Comparing Akbayan and Aquino’s campaign donors

Posted: October 28, 2012 in Exposing Akbayan, philippine elections, Socio-Political
Kris Aquino 10,000,000 15,000,000
Ma. Elena  Aquino-Cruz 2,000,000 3,000,000
Victoria Aquino-Dee 2,000,000
Richard Dee 3,000,000
Rafa Lopa 250,000 500,000
Christina Lopa 250,000 500,000
Jaime Lopa 250,000 500,000
Anna L. Lopez 250,000 500,000
Michael Lopa 250,000 500,000
Philip Juico 5,000,000
Margarita Juico 1,000,000
Gregorio Yu 5,000,000 5,000,000
Daniel Lichauco 1,000,000 1,000,000

There are some similarities between the campaign donors of Akbayan and President Benigno Aquino III. The commonality of course is Aquino and his relatives and close associates.

Akbayan had around 115 cash donors and had a total of P110 million in donations as reported to Comelec. Aquino meanwhile had 96 donors for a combined P440 million.

Common donors of Akbayan and the President are the Aquino sisters, cousins, the Juicos, businessman Gregorio Yu and Daniel Lichauco of the Ninoy and Cory Foundation.

Yu became a trustee of the GSIS board after the 2010 elections and was sworn in on January 11, 2012. Margie Juico meanwhile went on to become the chair of the PCSO. Like the Cojuangco-Aquinos, the Lopas are are also known shareholders of Hacienda Luisita.

Here’s one interesting point. Noynoy’s sister and brother-in-law Victoria Dee and Richard Dee contributed a combined P5,000,000 to Akbayan’s campaign but did not contribute to Noynoy’s presidential bid, at least as far as submissions made by Aquino’s camp to Comelec will show.

Could it be that there’s more to these campaign reports that the parties and candidates are telling us?  How much of these reported contributions are real and how much are just for the sake of compliance with Comelec rules? How much of the donations were really intended for Aquino but were being made to appear as donations for Akbayan to circumvent the law.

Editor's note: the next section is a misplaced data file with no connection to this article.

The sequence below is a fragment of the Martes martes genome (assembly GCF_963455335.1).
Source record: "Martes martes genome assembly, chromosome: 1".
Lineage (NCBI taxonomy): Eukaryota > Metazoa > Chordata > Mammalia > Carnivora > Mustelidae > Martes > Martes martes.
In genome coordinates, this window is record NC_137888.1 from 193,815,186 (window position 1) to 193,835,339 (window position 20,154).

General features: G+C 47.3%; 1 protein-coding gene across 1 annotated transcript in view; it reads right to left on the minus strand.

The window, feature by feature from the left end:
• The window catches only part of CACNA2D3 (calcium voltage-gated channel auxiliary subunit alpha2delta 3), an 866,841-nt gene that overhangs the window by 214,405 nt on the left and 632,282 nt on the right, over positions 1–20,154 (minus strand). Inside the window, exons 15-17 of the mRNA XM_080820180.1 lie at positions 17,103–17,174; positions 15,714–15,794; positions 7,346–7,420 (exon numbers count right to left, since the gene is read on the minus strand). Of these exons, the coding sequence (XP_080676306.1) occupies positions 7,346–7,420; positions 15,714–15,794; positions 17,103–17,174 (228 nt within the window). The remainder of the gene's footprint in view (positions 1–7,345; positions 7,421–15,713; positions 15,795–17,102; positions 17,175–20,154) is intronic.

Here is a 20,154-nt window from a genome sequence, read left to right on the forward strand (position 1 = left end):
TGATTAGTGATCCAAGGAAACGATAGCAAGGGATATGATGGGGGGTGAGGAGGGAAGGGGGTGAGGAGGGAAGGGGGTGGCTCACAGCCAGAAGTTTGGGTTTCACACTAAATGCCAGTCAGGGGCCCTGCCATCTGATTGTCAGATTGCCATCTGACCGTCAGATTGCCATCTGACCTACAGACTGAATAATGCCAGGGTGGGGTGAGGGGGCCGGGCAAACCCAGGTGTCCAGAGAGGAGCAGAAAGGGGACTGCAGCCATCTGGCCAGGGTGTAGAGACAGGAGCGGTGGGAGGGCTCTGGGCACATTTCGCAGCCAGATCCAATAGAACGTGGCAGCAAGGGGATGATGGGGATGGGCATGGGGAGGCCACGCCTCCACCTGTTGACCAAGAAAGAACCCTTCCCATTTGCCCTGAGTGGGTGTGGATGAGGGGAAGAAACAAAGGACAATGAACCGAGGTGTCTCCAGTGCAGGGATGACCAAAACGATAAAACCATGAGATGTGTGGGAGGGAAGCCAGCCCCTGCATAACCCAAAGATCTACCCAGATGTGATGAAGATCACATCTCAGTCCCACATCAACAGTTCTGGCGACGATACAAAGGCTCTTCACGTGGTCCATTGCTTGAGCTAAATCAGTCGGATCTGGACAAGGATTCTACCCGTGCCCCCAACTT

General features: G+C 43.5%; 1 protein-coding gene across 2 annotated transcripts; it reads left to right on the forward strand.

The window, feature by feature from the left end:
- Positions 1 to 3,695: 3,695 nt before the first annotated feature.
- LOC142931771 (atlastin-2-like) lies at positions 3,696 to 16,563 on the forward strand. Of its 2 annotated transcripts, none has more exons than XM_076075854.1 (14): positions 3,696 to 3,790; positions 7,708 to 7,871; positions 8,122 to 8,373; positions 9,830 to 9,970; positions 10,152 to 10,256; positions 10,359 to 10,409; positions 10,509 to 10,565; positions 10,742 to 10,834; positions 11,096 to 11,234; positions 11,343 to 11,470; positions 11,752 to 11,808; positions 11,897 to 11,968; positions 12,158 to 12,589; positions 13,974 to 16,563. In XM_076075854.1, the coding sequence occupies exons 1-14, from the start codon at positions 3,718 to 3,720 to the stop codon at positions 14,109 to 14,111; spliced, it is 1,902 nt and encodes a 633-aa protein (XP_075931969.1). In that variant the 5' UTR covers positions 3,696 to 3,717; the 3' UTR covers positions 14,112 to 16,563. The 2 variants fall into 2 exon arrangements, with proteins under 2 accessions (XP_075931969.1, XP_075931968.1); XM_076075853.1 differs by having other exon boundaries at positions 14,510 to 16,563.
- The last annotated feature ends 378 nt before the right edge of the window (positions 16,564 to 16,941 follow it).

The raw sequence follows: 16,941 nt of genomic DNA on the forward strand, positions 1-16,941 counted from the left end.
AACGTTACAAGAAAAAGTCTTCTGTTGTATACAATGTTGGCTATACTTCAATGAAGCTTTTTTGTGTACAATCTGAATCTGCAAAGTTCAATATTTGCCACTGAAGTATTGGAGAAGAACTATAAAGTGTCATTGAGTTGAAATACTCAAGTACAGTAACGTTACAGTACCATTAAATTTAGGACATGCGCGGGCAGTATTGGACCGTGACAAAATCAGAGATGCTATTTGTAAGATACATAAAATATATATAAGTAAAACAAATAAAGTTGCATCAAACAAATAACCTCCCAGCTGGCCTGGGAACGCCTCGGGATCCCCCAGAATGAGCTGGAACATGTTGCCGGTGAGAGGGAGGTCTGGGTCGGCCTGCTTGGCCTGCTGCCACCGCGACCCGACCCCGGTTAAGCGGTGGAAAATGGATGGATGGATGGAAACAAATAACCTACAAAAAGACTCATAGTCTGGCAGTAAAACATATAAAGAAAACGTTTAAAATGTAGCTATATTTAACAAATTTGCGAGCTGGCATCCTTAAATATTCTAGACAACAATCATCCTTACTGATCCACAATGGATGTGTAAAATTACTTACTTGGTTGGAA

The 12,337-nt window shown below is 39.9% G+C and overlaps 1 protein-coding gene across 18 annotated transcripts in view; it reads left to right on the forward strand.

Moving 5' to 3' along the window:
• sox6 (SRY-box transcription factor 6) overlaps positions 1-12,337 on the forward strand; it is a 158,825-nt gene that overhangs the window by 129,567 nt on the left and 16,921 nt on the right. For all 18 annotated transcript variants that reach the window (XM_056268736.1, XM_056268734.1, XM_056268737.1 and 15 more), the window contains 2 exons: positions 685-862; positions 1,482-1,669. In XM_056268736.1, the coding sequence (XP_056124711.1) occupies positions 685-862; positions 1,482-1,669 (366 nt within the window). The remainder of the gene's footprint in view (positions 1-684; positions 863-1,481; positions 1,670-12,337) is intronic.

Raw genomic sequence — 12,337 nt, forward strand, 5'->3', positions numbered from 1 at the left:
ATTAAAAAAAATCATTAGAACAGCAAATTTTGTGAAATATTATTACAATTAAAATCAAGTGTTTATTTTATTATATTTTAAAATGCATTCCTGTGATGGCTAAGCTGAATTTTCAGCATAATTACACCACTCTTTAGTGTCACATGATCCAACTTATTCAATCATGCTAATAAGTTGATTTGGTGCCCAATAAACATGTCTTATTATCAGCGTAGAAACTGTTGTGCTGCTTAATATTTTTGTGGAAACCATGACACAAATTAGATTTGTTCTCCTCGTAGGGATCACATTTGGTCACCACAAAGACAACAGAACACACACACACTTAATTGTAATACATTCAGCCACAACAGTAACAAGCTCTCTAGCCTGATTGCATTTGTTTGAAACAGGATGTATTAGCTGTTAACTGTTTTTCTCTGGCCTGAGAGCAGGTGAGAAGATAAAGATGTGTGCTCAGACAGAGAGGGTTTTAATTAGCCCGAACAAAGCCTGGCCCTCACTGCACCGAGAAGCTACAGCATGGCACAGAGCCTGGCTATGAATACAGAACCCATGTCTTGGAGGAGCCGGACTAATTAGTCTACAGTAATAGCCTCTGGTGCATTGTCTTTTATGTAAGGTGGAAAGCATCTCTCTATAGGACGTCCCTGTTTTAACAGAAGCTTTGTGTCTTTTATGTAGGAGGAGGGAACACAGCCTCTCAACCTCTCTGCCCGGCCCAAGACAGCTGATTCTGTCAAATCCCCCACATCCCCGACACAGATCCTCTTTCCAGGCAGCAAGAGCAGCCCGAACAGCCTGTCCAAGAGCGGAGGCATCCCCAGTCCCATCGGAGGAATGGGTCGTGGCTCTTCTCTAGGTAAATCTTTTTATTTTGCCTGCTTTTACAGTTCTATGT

Malacanang claims there is nothing wrong with private citizens giving donations. Maybe. But these particular donations do undermine the claims of Akbayan that it is a marginalized group. Its donors include the rich and powerful who have close ties with the President and his family. With these huge donations, Akbayan is definitely beholden to the Aquinos.

Now if Akbayan will say that the donations were intended to pay for shared TV ads with Aquino, then this is also unacceptable since this is already a circumvention of the law as stated by Comelec. Aquino wanted to exceed his allowed airtime for TV ads so he charged some airtime to Akbayan through the use of joint TV ads that featured mainly Aquino.

With common donors between them, the ties between Aquino and Akbayan are indeed deeper that previously known. These ties, along with Akbayan’s position in government, make a strong argument that it is no longer marginalized, already being a party in power with much influence and access to resources.

Meanwhile, Aquino’s defense of Akbayan shows that, despite all his claims of a ‘daang matuwid’,  this President will tolerate the violations of the partylist law. We know this through Akbayan, the Black and White Movement and other Palace-backed groups.